Population, Health, and Environment in Agriculture Development

Posted on July 26, 2010


Originally published on The New Security Beat:

Driving from Kigali into rural Rwanda, the hills that flank either side of the paved road are covered with bananas, maize, coffee, and beans under cultivation. Most Rwandans are farmers, using any bit of available land to feed their families and generate income. In this country—the most densely populated in Africa—little arable land is left untended.

My organization, One Acre Fund, offers loans and education to smallholder farmers in Kenya and Rwanda. We work with 18,000 farmers in three districts in the southwestern and western part of Rwanda, where we are know as Tubura, which means “multiply” in Kinyarwanda.

Though One Acre Fund is not a traditional population, health, and environment (PHE) project, agricultural development work inherently is PHE work, particularly in Rwanda, which faces significant population and environment challenges.

Our farmers have small plots of land because Rwanda’s population density is so high—375 people per square kilometer, higher than Japan—leaving only .13 hectares of arable land per person. They struggle to grow enough food because it’s difficult to support a big family on a small piece of land, especially without access to high-quality seed and fertilizer.

When farmers don’t grow enough to ensure basic food security for their families, their children are malnourished, which makes them more susceptible to illness.

Finally, agriculture both depends on and affects the environment. Farmers need favorable growing conditions—good soil and adequate rainfall—for a good harvest. Sustainable agriculture practices, such as composting and preventing soil erosion, ensure the environment remains healthy to support future farming.One Acre Fund is acutely aware of the challenges that our farmers face due to high population density, food insecurity, and environmental degradation. We offer a service model that addresses all the needs of a smallholder farmer: financing, farm inputs, education, and market access.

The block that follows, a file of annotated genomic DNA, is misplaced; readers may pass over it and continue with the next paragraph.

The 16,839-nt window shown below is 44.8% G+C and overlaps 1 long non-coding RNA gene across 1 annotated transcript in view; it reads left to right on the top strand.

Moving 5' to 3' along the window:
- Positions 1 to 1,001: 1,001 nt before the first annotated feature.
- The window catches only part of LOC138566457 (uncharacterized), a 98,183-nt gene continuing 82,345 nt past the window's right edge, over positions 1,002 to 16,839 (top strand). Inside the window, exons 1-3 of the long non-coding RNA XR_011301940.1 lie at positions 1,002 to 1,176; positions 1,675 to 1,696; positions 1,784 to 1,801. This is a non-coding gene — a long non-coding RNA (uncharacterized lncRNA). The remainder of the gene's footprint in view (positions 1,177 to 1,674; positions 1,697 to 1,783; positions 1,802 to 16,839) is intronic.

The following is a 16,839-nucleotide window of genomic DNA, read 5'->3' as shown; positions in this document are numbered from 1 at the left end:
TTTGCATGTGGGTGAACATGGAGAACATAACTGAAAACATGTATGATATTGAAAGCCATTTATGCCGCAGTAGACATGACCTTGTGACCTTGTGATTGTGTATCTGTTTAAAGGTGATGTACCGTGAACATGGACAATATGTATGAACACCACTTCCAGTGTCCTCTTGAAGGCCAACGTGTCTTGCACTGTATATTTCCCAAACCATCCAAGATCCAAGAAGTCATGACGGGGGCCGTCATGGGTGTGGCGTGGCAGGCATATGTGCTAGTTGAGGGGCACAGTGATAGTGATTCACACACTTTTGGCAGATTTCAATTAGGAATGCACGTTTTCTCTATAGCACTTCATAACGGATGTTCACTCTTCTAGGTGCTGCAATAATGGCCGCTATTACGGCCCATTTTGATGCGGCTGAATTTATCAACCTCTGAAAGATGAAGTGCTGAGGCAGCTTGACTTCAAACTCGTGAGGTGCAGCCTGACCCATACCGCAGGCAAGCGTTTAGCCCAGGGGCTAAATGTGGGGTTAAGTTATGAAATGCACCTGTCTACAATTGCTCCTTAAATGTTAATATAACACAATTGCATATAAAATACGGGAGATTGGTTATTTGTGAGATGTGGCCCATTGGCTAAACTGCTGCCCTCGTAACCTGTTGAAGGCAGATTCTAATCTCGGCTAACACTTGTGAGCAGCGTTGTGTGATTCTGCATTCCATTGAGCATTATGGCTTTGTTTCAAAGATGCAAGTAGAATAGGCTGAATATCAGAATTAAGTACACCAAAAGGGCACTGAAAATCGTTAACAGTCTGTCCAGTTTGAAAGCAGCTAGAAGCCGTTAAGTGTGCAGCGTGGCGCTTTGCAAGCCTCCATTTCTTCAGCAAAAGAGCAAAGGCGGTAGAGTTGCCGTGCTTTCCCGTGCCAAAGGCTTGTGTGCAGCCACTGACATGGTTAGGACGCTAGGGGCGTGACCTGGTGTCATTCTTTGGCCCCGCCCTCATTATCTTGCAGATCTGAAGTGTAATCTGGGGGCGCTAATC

When a farmer enrolls with One Acre Fund in Rwanda, she joins as part of a group of 6-15 farmers. She receives an in-kind loan of seed and fertilizer, which is guaranteed by her group members. One Acre Fund delivers this seed and fertilizer to a market point within two kilometers of where she lives. A field officer provides in-field training on composting, techniques to prevent soil erosion, land preparation, planting, fertilizer application, and weeding.

Over the course of the season, the field officer monitors the farmer’s fields. At the end of the season, he trains her on how to harvest and store her crop. One Acre Fund also offers a harvest buyback program that farmers can choose to participate in.

On average, One Acre Fund farmers double their farm income per acre in one growing season. Ninety-eight percent of our farmers repay their loans, which are due several weeks after harvest.

With their increased harvests, One Acre Fund farmers are able to feed their children, which reduces malnutrition. Anecdotally, we also know that One Acre Fund children experience less illness; this year, we are working to incorporate health indicators into our monitoring and evaluation work.

At a harvest buyback last month, I met many farmers who had benefited from One Acre Fund’s services. One woman, Tamar, had sold 400 kilograms (880 pounds) of beans at the previous season’s buyback, which earned her roughly 132,000 Rwandan francs ($235 USD). She told me that she was using the money to build a bigger home for the six of her ten children who lived at home.

However, Tamar really wanted to buy a cow, but she knew that she would not earn enough money this year to afford one. With so many children, she struggled to earn enough money to invest in something that might generate additional income for her and her family.

Another woman, Medeatrice, had also made $235 USD from the sale of her beans. With that income, she had opened a small shop with her husband in a nearby market. Unusually for Rwanda, where the average woman has 5.5 children, Medeatrice only had one, a three-year old boy named Prince. I asked her if she planned to have more children.“I only want one more child,” she told me. “If I only have two children, it is easy to educate and to take care of them.”

The Rwandan government has invested in educating its population on family planning, but it will take time for birth rates to drop. For now, families with five, six, or nine children are not uncommon.

However, research shows that when women have increased access to economic opportunities, birth rates drop. One Acre Fund is focused on helping Rwanda’s families increase their harvests so that they not only have enough to eat, but they can start investing in their futures.

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